a. General. Since vegetables are harvested from or near the soil, they are subjected to a mixed flora of soil, as well as airborne microorganisms. In general, the pH of vegetables is near neutrality, so that bacteria, as well as fungi, cause deterioration.
b. Celery. Celery plants are infected by strains of Sclerotinia sclerotiorum, which produce a pink rot at the base of the plant. The affected tissue is water soaked and soft, and the light-brown lesions have a pinkish-brown border.
c. Cole Crops. Brussels sprouts, cabbage, and cauliflower (cole crops of the crucifer family) are affected by Rhizopus soft rot. This fungus dissolves the infected tissue, rendering it mushy. The dead, light brown tissue is often covered by coarse, stringy mycelium that may bear masses of white to black clusters of spores.
d. Lettuce. There are several conditions that affect lettuce.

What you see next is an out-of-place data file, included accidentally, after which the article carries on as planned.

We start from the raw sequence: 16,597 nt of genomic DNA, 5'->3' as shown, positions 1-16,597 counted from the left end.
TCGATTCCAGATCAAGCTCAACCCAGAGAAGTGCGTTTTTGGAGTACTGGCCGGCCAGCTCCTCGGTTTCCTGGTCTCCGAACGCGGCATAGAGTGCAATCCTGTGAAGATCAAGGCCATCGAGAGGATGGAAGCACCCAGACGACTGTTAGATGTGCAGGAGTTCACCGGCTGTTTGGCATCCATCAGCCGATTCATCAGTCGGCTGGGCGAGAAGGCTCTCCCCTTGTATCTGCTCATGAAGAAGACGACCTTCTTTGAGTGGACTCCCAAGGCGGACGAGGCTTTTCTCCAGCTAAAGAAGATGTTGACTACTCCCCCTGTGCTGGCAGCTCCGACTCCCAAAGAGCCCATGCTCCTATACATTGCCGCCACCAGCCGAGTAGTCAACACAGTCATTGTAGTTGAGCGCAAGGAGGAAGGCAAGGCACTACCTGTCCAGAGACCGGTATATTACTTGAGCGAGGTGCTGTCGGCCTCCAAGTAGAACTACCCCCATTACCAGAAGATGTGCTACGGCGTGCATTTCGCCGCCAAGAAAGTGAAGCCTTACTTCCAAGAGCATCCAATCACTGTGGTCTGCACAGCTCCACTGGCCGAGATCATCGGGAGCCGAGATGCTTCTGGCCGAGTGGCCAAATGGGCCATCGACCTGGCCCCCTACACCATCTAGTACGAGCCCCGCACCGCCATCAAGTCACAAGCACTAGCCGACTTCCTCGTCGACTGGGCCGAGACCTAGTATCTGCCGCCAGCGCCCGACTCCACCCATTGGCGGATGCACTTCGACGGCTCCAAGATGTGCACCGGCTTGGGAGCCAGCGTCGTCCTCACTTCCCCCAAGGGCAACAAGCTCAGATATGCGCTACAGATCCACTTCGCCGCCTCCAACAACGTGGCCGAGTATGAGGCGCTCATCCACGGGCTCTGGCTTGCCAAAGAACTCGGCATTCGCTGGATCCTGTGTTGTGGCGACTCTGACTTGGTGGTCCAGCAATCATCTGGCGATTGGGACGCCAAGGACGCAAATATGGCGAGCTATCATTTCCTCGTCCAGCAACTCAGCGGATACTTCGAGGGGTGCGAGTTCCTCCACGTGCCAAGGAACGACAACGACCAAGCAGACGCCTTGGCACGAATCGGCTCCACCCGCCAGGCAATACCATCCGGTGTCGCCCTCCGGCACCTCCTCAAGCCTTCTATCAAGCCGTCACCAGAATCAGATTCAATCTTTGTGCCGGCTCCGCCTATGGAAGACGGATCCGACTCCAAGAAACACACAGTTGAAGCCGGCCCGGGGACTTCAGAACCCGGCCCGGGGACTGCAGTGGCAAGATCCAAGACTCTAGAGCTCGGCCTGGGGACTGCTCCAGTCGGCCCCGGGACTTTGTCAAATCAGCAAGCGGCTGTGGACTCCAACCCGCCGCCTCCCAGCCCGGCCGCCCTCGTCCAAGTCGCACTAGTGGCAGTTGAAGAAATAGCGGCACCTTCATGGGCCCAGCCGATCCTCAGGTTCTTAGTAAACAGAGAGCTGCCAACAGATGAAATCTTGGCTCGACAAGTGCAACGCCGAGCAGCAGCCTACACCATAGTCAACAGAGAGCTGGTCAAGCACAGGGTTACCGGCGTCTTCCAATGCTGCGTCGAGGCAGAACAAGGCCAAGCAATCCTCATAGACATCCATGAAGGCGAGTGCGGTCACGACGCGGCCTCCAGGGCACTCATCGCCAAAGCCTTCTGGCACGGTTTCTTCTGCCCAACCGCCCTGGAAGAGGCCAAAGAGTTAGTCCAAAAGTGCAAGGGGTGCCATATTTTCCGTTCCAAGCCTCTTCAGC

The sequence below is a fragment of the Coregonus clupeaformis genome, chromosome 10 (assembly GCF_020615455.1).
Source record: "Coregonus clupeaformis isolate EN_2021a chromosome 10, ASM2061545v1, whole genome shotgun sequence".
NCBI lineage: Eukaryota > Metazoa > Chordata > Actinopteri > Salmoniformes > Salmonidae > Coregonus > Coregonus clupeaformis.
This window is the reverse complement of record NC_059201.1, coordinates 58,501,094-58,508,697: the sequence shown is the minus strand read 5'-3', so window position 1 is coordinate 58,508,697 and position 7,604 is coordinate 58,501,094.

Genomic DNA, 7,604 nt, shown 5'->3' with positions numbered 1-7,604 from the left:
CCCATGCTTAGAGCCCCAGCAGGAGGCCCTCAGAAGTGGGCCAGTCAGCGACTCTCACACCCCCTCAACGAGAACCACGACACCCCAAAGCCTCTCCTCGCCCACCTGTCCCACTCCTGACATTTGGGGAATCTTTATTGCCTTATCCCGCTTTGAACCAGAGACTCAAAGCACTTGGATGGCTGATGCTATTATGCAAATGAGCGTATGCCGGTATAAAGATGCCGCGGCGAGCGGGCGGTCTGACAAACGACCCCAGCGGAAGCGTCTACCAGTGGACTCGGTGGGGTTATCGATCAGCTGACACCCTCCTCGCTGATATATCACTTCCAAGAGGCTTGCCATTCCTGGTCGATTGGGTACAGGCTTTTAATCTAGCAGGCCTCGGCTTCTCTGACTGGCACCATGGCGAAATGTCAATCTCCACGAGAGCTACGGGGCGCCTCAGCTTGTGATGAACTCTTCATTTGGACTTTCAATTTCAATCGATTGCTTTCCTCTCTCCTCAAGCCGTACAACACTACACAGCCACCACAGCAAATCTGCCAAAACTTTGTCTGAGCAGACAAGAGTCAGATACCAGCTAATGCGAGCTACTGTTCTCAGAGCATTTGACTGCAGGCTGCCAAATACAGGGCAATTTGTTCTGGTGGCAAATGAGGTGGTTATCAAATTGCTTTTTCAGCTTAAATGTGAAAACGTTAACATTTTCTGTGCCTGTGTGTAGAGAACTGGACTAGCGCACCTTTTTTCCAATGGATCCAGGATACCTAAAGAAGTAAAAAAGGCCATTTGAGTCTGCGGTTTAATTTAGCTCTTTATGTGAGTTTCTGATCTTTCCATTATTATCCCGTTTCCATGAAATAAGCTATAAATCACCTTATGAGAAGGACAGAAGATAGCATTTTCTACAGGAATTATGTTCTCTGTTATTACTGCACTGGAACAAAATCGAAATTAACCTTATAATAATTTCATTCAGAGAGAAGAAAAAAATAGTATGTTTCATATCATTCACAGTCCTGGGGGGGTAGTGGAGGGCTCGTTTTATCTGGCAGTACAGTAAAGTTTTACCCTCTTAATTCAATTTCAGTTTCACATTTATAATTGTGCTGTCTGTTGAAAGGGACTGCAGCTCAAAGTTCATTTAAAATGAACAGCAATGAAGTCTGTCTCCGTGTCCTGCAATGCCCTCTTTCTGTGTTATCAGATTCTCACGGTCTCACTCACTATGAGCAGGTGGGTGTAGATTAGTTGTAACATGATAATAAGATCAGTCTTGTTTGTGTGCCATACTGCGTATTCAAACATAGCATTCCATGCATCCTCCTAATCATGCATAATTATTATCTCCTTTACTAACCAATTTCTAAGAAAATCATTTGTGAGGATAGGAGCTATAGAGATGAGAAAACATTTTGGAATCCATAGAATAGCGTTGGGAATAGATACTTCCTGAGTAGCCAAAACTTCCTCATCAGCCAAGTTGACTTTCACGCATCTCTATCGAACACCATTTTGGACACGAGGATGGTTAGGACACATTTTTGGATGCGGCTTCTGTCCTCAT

(1) Bacterial soft rot. Slime aptly describes this condition. It is caused by various species of bacteria. When the rot starts at or near the midrib, the first signs are small, yellowish-tan to rusty colored flecks or spots that enlarge and coalesce. As the disease spreads, the entire head may become a slippery brown mass.
(2) Downy mildew. Initially, the lesions tend to be small and confined to the upper surface of wrapper leaves. As the areas enlarge, they turn from light green or yellowish to brown and become soft.
(3) Watery soft rot. This rot occurs on the lower part of heads. The tissue is water soaked and light or pinkish brown. A white, cottony mold spreads over the decayed tissue, and the head eventually becomes a watery mass.
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